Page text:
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Being born in Greece may not make you Greek

A native Greek speaker and the star of a popular Greek music video to boot, Athina Bontigao – daughter of Filipino immigrants – is fighting for citizenship, along with thousands like her.

Identity is more than a passport: Athina Botigao says "I'm just a normal Greek kid." She and other children of immigrants born in Greece marched recently on the Greek parliament asking for citizenship.

Louisa Gouliamaki

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When Athina Bontigao walks down the streets of this city of her birth, most Greeks don’t see a compatriot, they see a foreigner, a xenos. Sometimes, especially lately, police stop her and ask to see her papers. On the bus, she hears old ladies complain about “all these dirty foreigners” coming to their country. They’re looking at her.

Ms. Bontigao has lived all her 18 years in Athens, but she has an Asian face and Filipino parents. And although she carries the name of a Greek goddess – the patron deity of this ancient city – as far as the state is concerned, she’s still a migrant, just temporarily passing through.

But that’s not how Bontigao sees herself.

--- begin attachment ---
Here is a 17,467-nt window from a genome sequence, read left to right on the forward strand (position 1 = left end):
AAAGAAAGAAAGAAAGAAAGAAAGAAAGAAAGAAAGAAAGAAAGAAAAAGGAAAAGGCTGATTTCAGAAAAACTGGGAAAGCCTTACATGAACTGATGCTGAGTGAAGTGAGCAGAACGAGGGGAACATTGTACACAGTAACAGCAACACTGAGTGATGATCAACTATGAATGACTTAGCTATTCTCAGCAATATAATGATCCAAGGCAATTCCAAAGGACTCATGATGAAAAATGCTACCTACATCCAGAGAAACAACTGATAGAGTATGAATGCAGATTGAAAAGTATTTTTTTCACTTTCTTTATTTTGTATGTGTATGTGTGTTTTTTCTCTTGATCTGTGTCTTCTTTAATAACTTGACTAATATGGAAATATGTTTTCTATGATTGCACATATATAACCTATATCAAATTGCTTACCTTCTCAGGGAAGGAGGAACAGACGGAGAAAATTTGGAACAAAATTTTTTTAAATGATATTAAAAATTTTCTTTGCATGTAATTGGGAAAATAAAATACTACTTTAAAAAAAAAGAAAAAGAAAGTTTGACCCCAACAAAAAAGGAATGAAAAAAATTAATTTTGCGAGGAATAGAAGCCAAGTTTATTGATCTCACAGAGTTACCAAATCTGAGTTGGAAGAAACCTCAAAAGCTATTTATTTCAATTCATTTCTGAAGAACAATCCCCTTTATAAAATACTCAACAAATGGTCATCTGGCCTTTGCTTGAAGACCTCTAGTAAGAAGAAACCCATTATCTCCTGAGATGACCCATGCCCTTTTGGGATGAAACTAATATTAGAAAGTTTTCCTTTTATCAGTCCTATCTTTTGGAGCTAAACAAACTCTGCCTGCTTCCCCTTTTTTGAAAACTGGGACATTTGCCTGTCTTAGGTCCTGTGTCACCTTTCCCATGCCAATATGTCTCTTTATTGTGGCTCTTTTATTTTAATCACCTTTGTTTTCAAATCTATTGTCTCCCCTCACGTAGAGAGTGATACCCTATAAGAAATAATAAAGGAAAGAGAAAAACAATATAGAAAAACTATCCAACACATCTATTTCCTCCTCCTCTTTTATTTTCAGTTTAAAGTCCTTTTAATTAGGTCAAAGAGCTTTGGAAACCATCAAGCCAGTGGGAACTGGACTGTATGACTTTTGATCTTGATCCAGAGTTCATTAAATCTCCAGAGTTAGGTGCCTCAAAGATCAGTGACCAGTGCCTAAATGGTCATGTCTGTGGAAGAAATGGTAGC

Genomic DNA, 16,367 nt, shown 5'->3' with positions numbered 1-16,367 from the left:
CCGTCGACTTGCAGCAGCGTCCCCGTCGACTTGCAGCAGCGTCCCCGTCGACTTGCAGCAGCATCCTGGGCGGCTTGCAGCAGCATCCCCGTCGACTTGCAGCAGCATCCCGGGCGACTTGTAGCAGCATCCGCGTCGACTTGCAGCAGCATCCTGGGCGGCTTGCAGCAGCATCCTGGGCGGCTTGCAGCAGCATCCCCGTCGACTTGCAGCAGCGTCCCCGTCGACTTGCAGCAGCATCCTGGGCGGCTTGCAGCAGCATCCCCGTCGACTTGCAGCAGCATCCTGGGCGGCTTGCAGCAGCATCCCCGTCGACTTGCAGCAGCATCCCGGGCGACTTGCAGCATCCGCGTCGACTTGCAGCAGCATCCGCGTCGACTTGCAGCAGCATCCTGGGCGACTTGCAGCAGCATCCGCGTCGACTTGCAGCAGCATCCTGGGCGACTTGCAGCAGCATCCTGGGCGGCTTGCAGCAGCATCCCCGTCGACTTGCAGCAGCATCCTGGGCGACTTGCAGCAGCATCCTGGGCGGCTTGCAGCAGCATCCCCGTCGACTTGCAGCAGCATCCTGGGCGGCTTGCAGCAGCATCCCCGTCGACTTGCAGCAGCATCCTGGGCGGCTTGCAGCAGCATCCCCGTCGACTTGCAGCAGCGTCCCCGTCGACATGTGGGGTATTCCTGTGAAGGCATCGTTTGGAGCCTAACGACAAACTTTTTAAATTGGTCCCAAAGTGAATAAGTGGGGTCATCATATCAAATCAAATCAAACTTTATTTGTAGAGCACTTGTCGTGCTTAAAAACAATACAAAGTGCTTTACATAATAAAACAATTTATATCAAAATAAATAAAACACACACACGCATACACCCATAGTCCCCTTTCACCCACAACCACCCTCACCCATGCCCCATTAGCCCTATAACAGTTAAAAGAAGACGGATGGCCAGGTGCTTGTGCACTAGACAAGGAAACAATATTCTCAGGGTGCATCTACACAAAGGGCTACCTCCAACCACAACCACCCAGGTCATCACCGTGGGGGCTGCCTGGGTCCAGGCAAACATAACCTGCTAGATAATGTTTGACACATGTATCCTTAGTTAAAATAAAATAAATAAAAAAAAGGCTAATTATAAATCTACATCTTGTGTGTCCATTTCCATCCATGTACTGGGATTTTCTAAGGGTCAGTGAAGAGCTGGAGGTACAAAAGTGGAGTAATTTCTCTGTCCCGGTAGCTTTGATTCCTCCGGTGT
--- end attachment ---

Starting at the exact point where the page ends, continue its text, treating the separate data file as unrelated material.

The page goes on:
“Inside me, it’s like everything is Greek,” she says. “Greek is my first language. I know the culture here, the history. I know everything.” She shrugs, adding with frustration: “I don’t even know the history of the Philippines.”

In her neighborhood school, Bontigao was the only non-Greek. She recently starred in a Greek music video by her favorite singer, but didn’t learn to speak Tagalog, her parents’ mother tongue, until she was a teenager. She prefers souvlakia – Greek grilled meat – to her mother’s Filipino cooking.

“Like, Filipino food, it’s just rice, rice, rice,” she says with a giggle. She’s only been to the Philippines a few times and never spent more than a month there – the smells, the crowds, the lack of privacy, she says, all feel foreign to her.

But the only passport Bontigao carries, and the only country she has permanent right to live in, is the Philippines.

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